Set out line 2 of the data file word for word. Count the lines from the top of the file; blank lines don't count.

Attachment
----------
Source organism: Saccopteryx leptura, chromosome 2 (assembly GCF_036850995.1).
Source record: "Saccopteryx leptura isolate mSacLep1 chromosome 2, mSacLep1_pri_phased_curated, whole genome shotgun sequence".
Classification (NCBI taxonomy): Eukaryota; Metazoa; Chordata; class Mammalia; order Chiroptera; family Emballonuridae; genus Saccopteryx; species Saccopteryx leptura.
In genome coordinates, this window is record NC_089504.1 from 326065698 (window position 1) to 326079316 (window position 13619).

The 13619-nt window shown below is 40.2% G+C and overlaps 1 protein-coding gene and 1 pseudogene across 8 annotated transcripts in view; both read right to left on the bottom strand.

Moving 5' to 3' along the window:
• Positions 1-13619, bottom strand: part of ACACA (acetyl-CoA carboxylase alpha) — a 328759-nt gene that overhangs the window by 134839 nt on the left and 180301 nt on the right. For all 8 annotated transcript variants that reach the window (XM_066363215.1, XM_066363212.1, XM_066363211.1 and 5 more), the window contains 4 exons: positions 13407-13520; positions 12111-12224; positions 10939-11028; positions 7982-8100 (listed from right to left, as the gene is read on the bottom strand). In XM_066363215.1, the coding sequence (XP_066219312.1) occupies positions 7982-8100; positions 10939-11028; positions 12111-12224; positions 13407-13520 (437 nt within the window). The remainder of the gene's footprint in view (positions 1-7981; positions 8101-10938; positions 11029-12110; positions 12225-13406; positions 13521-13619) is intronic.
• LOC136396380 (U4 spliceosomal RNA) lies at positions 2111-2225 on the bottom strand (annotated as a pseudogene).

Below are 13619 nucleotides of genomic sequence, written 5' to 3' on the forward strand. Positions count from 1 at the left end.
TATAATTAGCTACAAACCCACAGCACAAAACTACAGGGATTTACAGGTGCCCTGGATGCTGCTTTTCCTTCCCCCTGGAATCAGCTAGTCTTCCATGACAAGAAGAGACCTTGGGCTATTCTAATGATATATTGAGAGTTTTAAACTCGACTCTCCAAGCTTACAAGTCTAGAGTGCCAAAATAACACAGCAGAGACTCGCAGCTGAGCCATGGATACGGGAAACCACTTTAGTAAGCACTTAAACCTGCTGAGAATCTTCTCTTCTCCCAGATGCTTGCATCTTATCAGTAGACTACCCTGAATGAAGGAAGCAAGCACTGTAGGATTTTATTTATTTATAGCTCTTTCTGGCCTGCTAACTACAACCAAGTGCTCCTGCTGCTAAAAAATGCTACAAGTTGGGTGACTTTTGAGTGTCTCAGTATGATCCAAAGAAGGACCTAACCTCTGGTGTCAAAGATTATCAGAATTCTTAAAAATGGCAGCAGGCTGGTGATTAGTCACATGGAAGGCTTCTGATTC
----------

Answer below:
Source record: "Saccopteryx leptura isolate mSacLep1 chromosome 2, mSacLep1_pri_phased_curated, whole genome shotgun sequence".